Use this URL to cite or link to this record in EThOS: https://ethos.bl.uk/OrderDetails.do?uin=uk.bl.ethos.754045
Title: Approaches to the resilience and the potential for adaptation through community-driven construction projects in the global South
Author: Panta, Maria
ISNI:       0000 0004 7427 1081
Awarding Body: University for the Creative Arts/University of Brighton
Current Institution: University of Brighton
Date of Award: 2018
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Abstract:
Historically, architectural research into the resilience and the potential for adaptation tended to put more focus on the physical aspects of the built environment at the expense of the social and cultural values which are embedded in the everyday making of built form and space. This research is interested in accentuating the social and cultural context much more than the mere physical element of the built form. It sets out to explore approaches to resilience and adaptation in the global South through the use of local building materials, and to rethink the idea of what is local in a given context. It is interested in examining how collaborative construction and architectural enterprises in the global South address the existing levels of indigenous knowledge and local skills in order to cope with adverse climatic conditions and poverty. The research investigates the work of community-driven initiatives involved in small-scale adaptation projects primarily through the lens of a construction project for a small community building in rural Ghana. Secondary case studies include initiatives, projects and organisations located in four different countries namely Pakistan, Swaziland, Algeria, and Zimbabwe. Moreover it focuses on themes such as the very central relationship between architectural education and practice on the one hand, and building materials, approaches to resilience and adaptation through the use of local materials, ethnographic approaches to research and design, training and collaborations on the other. The research uses a methodology, which is based on qualitative data collection, and includes a mixture of creative methods such as, participant observation and participation, semi-structured and unstructured audio-recorded interviews, informal conversations as well as the use of social media such as Facebook as being the second ‘virtual site’. It is argued that the syncretism of multi-site ethnographic approach and participatory design methods enables solutions, which can contribute to longer-term sustainable adaptation in this context. Drawing on its main research site and primary fieldwork in Abetenim, a remote village in southern Ghana, and the researcher’s role as a community architect and participant in the Earth Architecture construction workshop through a non-profit organisation (NGO), it discusses how the use of ethnography as part of architectural praxis facilitates the holistic understanding of the local context and informs the design process. It feeds off Anthropological research as a typical methodological approach through participant observation and participation, in order to rethink architecture from a broader cultural perspective. This allows the author to critique local situations and frame questions, which directly inform the design process in this context. Simultaneously it reflects on the need to integrate social, physical and cultural change in order to effect broader changes in the community. Hence, the research sets out to explore the compromise between the global and local perspectives. It investigates how an NGO’s prescriptive narrative of using local materials like earth, in the construction of new projects may be adapted and translated into the local reality, and looks at the process of the ‘on the ground’ experience through direct involvement in community architecture and building. It considers the relationship between culture and nature; the intimate relationship between nature and architecture and how this challenges architectural education in the West. Finally, the process of selecting building materials addresses distinct layers of collaboration among the local community, the members of the NGO, and local institutions. Thus the value of collaboration with local actors within research in the global South is emphasized, as the very praxis of collaboration is employed as a method in the implementation of such projects.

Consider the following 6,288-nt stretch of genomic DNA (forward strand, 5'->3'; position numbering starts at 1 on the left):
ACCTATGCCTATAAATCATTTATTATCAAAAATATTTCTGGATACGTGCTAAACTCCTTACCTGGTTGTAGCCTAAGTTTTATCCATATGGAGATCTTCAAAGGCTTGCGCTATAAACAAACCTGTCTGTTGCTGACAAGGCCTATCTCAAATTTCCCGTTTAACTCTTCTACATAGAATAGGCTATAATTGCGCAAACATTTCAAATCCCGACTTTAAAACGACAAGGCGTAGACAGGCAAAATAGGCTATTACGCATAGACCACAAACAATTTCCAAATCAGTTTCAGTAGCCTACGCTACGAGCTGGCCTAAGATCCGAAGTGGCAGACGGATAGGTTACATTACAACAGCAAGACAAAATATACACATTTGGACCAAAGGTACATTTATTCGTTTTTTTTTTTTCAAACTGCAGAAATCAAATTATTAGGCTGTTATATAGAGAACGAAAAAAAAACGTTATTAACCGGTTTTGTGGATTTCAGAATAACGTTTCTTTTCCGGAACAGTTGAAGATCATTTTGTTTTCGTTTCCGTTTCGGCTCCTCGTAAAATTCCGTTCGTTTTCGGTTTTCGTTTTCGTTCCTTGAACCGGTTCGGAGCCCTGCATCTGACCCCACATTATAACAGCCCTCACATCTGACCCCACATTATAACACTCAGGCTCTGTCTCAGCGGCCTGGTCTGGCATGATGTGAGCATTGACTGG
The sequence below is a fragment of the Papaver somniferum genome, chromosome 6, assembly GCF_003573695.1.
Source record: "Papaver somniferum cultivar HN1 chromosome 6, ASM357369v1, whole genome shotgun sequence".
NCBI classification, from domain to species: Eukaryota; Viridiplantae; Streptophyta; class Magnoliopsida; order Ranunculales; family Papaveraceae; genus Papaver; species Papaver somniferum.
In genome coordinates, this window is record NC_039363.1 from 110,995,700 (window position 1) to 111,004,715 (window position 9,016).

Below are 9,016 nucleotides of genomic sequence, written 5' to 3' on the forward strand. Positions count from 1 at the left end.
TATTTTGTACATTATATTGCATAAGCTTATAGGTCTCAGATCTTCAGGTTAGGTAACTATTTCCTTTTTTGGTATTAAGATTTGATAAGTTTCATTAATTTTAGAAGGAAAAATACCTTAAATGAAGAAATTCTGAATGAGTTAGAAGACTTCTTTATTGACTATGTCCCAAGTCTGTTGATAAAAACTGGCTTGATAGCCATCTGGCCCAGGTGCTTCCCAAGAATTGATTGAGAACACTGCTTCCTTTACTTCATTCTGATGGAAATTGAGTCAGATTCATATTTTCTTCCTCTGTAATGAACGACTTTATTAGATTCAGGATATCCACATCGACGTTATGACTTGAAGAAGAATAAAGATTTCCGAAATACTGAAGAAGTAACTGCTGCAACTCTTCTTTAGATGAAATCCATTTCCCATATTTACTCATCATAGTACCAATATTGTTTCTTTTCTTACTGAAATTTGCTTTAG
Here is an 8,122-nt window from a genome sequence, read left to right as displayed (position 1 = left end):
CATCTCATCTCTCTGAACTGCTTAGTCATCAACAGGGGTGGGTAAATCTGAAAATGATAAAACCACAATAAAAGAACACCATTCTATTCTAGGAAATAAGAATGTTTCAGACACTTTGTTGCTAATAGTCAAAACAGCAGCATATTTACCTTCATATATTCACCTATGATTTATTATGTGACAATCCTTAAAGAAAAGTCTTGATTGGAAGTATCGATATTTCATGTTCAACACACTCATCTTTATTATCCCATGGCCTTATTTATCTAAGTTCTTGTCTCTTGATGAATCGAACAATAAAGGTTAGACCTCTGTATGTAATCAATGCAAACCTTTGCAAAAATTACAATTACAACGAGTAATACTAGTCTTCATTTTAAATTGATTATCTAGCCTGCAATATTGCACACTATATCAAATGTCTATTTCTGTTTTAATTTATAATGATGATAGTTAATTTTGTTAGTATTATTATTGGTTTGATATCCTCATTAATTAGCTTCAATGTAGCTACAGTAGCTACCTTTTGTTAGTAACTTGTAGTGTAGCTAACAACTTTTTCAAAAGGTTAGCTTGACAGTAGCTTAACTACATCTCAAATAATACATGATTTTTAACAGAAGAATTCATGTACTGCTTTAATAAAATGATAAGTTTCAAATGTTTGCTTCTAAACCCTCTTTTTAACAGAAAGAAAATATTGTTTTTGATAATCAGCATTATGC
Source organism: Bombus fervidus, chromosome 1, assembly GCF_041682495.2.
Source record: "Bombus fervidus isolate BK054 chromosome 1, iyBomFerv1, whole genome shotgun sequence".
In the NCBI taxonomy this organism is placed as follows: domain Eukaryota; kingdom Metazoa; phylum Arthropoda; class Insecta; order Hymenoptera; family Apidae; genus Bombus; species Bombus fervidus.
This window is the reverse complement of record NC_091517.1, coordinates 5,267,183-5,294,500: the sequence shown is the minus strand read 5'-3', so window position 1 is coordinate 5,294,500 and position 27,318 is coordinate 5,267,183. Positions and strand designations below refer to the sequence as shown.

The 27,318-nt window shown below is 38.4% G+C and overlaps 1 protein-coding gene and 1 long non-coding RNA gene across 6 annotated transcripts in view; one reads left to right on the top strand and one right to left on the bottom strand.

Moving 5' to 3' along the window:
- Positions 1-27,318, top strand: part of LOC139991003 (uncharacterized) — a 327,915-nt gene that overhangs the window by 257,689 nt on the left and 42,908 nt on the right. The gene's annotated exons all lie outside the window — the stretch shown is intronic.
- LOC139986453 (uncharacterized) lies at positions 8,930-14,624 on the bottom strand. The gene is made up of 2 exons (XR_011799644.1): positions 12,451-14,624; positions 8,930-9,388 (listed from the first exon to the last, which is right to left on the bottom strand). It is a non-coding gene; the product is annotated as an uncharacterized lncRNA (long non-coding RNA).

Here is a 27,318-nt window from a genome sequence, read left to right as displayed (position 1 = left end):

Supervisor: Bougdah, H. Sponsor: Not available
Qualification Name: Thesis (Ph.D.) Qualification Level: Doctoral
EThOS ID: uk.bl.ethos.754045  DOI: Not available
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